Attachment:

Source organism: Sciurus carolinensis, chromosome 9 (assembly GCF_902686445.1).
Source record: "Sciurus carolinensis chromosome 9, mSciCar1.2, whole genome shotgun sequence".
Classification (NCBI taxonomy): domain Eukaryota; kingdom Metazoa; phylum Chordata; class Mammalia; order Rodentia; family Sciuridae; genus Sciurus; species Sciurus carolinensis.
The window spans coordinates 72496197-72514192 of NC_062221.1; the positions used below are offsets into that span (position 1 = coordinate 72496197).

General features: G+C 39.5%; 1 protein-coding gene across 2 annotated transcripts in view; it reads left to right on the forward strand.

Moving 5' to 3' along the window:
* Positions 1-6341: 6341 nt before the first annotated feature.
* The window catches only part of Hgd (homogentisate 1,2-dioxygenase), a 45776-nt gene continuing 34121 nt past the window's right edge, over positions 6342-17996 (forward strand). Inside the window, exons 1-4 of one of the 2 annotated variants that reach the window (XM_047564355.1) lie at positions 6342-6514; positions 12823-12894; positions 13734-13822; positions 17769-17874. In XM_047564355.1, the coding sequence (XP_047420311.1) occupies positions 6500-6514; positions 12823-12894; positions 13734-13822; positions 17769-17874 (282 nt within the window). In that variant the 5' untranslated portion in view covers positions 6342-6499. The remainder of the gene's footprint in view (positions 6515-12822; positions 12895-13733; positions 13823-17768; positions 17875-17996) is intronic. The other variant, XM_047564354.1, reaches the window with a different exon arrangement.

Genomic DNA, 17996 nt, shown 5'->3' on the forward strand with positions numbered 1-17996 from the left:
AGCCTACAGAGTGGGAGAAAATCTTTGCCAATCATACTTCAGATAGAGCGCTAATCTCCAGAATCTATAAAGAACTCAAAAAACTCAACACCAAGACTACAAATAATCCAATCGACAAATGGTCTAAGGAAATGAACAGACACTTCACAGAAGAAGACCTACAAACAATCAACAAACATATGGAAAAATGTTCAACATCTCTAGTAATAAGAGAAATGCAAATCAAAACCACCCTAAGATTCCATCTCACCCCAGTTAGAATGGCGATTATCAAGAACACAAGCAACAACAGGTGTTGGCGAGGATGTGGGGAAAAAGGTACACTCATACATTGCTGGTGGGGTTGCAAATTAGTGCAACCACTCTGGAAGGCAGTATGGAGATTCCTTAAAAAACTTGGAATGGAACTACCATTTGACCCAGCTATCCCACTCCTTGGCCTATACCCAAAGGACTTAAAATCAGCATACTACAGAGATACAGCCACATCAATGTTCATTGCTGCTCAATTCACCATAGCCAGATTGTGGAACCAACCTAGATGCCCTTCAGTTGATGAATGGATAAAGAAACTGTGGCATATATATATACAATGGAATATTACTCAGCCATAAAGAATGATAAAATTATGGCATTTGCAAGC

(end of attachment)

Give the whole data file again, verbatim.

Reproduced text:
Source organism: Sciurus carolinensis, chromosome 9 (assembly GCF_902686445.1).
Source record: "Sciurus carolinensis chromosome 9, mSciCar1.2, whole genome shotgun sequence".
Classification (NCBI taxonomy): domain Eukaryota; kingdom Metazoa; phylum Chordata; class Mammalia; order Rodentia; family Sciuridae; genus Sciurus; species Sciurus carolinensis.
The window spans coordinates 72496197-72514192 of NC_062221.1; the positions used below are offsets into that span (position 1 = coordinate 72496197).

General features: G+C 39.5%; 1 protein-coding gene across 2 annotated transcripts in view; it reads left to right on the forward strand.

Moving 5' to 3' along the window:
* Positions 1-6341: 6341 nt before the first annotated feature.
* The window catches only part of Hgd (homogentisate 1,2-dioxygenase), a 45776-nt gene continuing 34121 nt past the window's right edge, over positions 6342-17996 (forward strand). Inside the window, exons 1-4 of one of the 2 annotated variants that reach the window (XM_047564355.1) lie at positions 6342-6514; positions 12823-12894; positions 13734-13822; positions 17769-17874. In XM_047564355.1, the coding sequence (XP_047420311.1) occupies positions 6500-6514; positions 12823-12894; positions 13734-13822; positions 17769-17874 (282 nt within the window). In that variant the 5' untranslated portion in view covers positions 6342-6499. The remainder of the gene's footprint in view (positions 6515-12822; positions 12895-13733; positions 13823-17768; positions 17875-17996) is intronic. The other variant, XM_047564354.1, reaches the window with a different exon arrangement.

Genomic DNA, 17996 nt, shown 5'->3' on the forward strand with positions numbered 1-17996 from the left:
AGCCTACAGAGTGGGAGAAAATCTTTGCCAATCATACTTCAGATAGAGCGCTAATCTCCAGAATCTATAAAGAACTCAAAAAACTCAACACCAAGACTACAAATAATCCAATCGACAAATGGTCTAAGGAAATGAACAGACACTTCACAGAAGAAGACCTACAAACAATCAACAAACATATGGAAAAATGTTCAACATCTCTAGTAATAAGAGAAATGCAAATCAAAACCACCCTAAGATTCCATCTCACCCCAGTTAGAATGGCGATTATCAAGAACACAAGCAACAACAGGTGTTGGCGAGGATGTGGGGAAAAAGGTACACTCATACATTGCTGGTGGGGTTGCAAATTAGTGCAACCACTCTGGAAGGCAGTATGGAGATTCCTTAAAAAACTTGGAATGGAACTACCATTTGACCCAGCTATCCCACTCCTTGGCCTATACCCAAAGGACTTAAAATCAGCATACTACAGAGATACAGCCACATCAATGTTCATTGCTGCTCAATTCACCATAGCCAGATTGTGGAACCAACCTAGATGCCCTTCAGTTGATGAATGGATAAAGAAACTGTGGCATATATATATACAATGGAATATTACTCAGCCATAAAGAATGATAAAATTATGGCATTTGCAAGC